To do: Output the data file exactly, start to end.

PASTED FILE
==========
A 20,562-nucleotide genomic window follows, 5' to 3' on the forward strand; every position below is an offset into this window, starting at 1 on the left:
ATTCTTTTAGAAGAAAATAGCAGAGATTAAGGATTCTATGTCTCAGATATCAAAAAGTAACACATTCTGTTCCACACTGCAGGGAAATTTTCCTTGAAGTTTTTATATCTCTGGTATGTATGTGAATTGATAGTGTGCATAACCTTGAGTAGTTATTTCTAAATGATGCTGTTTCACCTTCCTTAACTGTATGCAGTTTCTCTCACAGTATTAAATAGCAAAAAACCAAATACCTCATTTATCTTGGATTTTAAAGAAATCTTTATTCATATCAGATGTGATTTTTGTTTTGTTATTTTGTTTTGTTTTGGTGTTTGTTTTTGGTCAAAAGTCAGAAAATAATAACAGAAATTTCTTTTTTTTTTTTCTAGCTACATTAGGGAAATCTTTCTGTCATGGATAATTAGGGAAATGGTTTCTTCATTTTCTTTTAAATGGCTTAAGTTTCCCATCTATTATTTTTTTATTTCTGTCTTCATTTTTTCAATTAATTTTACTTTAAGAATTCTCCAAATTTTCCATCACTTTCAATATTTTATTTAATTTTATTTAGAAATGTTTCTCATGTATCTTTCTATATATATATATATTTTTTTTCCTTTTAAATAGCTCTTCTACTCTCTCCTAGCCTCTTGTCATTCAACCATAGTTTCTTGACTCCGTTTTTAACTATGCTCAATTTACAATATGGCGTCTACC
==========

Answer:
A 20,562-nucleotide genomic window follows, 5' to 3' on the forward strand; every position below is an offset into this window, starting at 1 on the left:
ATTCTTTTAGAAGAAAATAGCAGAGATTAAGGATTCTATGTCTCAGATATCAAAAAGTAACACATTCTGTTCCACACTGCAGGGAAATTTTCCTTGAAGTTTTTATATCTCTGGTATGTATGTGAATTGATAGTGTGCATAACCTTGAGTAGTTATTTCTAAATGATGCTGTTTCACCTTCCTTAACTGTATGCAGTTTCTCTCACAGTATTAAATAGCAAAAAACCAAATACCTCATTTATCTTGGATTTTAAAGAAATCTTTATTCATATCAGATGTGATTTTTGTTTTGTTATTTTGTTTTGTTTTGGTGTTTGTTTTTGGTCAAAAGTCAGAAAATAATAACAGAAATTTCTTTTTTTTTTTTCTAGCTACATTAGGGAAATCTTTCTGTCATGGATAATTAGGGAAATGGTTTCTTCATTTTCTTTTAAATGGCTTAAGTTTCCCATCTATTATTTTTTTATTTCTGTCTTCATTTTTTCAATTAATTTTACTTTAAGAATTCTCCAAATTTTCCATCACTTTCAATATTTTATTTAATTTTATTTAGAAATGTTTCTCATGTATCTTTCTATATATATATATATTTTTTTTCCTTTTAAATAGCTCTTCTACTCTCTCCTAGCCTCTTGTCATTCAACCATAGTTTCTTGACTCCGTTTTTAACTATGCTCAATTTACAATATGGCGTCTACC